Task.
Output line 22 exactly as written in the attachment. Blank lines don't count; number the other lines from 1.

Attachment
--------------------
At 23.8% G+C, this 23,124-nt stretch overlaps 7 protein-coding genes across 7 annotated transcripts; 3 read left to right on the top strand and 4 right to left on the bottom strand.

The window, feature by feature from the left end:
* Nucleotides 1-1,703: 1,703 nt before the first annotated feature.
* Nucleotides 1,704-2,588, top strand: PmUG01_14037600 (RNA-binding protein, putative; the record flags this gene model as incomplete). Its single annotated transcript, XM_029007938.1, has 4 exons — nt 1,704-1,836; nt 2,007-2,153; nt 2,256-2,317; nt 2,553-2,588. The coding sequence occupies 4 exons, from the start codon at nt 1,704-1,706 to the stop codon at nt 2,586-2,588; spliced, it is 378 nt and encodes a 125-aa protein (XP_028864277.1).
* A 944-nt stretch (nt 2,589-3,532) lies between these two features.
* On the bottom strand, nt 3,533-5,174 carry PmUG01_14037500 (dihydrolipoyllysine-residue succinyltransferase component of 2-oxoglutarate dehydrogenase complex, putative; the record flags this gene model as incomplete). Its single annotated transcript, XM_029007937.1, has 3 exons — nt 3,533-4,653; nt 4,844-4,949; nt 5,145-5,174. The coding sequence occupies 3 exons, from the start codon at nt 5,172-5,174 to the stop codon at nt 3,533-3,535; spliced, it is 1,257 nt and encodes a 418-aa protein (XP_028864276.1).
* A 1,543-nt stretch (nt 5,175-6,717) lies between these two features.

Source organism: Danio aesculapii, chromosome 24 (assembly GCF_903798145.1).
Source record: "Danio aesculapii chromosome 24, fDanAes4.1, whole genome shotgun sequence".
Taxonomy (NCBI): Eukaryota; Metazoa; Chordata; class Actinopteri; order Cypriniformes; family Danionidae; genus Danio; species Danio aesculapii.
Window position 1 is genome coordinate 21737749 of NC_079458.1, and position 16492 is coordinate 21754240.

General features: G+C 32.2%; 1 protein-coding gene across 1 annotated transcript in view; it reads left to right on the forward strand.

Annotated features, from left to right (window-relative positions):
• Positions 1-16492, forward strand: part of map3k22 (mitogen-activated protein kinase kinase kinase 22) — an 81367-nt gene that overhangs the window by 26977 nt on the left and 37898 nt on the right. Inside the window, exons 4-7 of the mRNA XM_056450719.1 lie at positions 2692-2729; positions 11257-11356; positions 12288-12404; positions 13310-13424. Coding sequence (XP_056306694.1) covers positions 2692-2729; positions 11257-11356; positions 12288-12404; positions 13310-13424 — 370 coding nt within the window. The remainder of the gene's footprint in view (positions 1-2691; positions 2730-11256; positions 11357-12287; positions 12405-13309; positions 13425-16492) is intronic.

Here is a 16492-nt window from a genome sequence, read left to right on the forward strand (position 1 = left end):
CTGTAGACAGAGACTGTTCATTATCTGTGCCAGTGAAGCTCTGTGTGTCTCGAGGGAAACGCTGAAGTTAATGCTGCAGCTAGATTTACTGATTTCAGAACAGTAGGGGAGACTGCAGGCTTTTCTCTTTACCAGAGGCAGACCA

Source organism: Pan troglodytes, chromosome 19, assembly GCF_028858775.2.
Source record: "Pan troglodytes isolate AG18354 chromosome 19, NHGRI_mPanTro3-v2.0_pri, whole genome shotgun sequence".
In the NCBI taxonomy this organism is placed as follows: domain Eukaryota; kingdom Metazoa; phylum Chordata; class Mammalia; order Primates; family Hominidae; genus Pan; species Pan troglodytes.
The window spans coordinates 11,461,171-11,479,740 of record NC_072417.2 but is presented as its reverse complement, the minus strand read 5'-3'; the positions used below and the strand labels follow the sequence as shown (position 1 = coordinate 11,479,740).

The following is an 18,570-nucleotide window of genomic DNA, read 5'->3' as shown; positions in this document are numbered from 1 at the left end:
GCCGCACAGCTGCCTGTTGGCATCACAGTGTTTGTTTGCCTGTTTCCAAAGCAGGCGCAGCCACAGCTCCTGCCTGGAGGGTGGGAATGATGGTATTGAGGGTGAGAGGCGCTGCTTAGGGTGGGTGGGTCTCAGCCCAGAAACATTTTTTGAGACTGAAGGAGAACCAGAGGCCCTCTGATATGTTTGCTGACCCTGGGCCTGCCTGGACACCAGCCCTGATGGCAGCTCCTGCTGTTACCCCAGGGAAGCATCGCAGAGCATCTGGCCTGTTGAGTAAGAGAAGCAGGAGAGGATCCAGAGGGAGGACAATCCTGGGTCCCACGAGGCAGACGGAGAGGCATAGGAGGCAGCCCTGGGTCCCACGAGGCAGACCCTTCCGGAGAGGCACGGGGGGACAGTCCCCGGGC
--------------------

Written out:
GCCGCACAGCTGCCTGTTGGCATCACAGTGTTTGTTTGCCTGTTTCCAAAGCAGGCGCAGCCACAGCTCCTGCCTGGAGGGTGGGAATGATGGTATTGAGGGTGAGAGGCGCTGCTTAGGGTGGGTGGGTCTCAGCCCAGAAACATTTTTTGAGACTGAAGGAGAACCAGAGGCCCTCTGATATGTTTGCTGACCCTGGGCCTGCCTGGACACCAGCCCTGATGGCAGCTCCTGCTGTTACCCCAGGGAAGCATCGCAGAGCATCTGGCCTGTTGAGTAAGAGAAGCAGGAGAGGATCCAGAGGGAGGACAATCCTGGGTCCCACGAGGCAGACGGAGAGGCATAGGAGGCAGCCCTGGGTCCCACGAGGCAGACCCTTCCGGAGAGGCACGGGGGGACAGTCCCCGGGC